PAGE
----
Why Windows ask to restart so often

why windows ask to restart

Every windows user seems to have experiences with Windows that asks to restart so often. Either when installing and uninstalling software or drivers. Have you ever think why does Windows work like this way? If yes then here all that you need to know why does Windows ask to restart and why.


Why does Windows ask to restart

Well in windows, the system locks the files that are currently in use and so it does not allow to modify that files. For example, you need to update a device driver like the display driver. Then the system will lock the driver files while the Windows is running because the hardware is currently in use. And to replace the driver with the new files it needs to restart. For doing that it will schedule and complete the modification on the next boot.
While there are tools available for modifying the locked files but by doing so you may create problems for the system. Users must have some extra skills and knowledge for doing it.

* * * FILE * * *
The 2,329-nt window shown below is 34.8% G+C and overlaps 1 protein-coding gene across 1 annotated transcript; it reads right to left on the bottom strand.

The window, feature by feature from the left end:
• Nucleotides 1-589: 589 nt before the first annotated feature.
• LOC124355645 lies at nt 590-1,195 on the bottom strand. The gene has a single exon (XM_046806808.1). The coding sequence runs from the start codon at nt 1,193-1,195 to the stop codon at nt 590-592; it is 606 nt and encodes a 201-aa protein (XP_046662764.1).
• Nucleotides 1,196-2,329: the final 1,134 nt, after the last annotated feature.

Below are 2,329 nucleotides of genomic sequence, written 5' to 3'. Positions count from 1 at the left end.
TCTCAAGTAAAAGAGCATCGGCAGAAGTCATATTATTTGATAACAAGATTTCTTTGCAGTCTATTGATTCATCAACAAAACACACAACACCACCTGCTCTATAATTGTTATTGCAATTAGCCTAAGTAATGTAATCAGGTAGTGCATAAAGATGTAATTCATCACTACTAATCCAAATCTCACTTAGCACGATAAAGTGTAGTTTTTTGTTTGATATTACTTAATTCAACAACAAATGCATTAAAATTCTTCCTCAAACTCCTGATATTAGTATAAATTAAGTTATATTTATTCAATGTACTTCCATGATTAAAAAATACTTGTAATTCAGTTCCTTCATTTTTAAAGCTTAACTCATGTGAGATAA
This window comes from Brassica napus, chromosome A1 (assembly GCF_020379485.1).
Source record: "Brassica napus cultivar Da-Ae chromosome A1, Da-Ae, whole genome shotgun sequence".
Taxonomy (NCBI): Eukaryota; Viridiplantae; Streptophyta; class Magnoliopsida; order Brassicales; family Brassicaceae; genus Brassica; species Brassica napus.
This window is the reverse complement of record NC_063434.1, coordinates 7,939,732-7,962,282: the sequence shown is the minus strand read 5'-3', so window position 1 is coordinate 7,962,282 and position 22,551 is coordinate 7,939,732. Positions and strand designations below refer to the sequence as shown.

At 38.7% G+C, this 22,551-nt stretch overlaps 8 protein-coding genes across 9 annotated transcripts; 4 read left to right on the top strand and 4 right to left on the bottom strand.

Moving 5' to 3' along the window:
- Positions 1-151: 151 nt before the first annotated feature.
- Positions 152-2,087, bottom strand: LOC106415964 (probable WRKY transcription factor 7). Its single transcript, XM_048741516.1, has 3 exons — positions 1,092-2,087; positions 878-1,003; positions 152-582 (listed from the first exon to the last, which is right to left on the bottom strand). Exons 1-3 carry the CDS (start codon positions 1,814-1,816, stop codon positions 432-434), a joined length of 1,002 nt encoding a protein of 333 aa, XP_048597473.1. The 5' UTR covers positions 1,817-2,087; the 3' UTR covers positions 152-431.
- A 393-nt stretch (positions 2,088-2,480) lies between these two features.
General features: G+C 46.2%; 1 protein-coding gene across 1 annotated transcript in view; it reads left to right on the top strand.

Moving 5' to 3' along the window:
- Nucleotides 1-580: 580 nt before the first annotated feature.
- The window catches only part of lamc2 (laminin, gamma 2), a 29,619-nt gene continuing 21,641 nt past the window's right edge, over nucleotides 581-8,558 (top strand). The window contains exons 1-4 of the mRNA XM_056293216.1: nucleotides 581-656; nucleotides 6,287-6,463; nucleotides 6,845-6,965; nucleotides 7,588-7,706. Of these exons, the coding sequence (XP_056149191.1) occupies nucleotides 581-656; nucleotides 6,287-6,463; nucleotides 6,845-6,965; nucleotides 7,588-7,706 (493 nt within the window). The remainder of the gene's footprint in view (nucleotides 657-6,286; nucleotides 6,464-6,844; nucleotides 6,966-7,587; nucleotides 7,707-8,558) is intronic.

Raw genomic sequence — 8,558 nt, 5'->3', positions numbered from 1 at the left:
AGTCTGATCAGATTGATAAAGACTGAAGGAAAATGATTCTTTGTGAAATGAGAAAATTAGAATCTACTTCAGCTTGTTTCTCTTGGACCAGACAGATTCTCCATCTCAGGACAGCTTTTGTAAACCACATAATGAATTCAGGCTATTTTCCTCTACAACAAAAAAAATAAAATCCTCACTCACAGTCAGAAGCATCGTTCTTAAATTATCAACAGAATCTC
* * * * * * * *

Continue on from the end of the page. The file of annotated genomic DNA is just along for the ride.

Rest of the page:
PendMoves and MoveFile is a great tool for modifying locked files.

What does restart do

When Windows needs to replace or remove files it schedules the operations with a registry key entry in the system. For e.g. renaming a file operation would be stored in the following registry key.
HKLM\System\CurrentControlSet\Control\SessionManager\PendingFileRenameOperations
When the system reboots, it looks for the pending operations in registry keys and completes the pending operations before the system fully starts. And that’s how Windows reboots itself to modify or remove files when it can not do it while Windows is up and running.

What about Linux

The Linux OS does not work like the windows. In Linux normally the files that are in use also can be modified. Because Linux does not care about the files after they are loaded into the memory. But if you change the files then you may need to restart the program for changes to the associated files to take effect. Similarly for the files associated with a service if they changed, then restarting the service will consider the changes to take effect.
Sometimes it is not necessary that changes will take effect until you restart the Linux. For example, updating the Linux kernel. It will modify the files immediately but you will need to restart to consider the changes. Because the running processes belong to the system processes and they can’t be restarted because the complete system depends on it.

Also read the next article about privacy in private windows.

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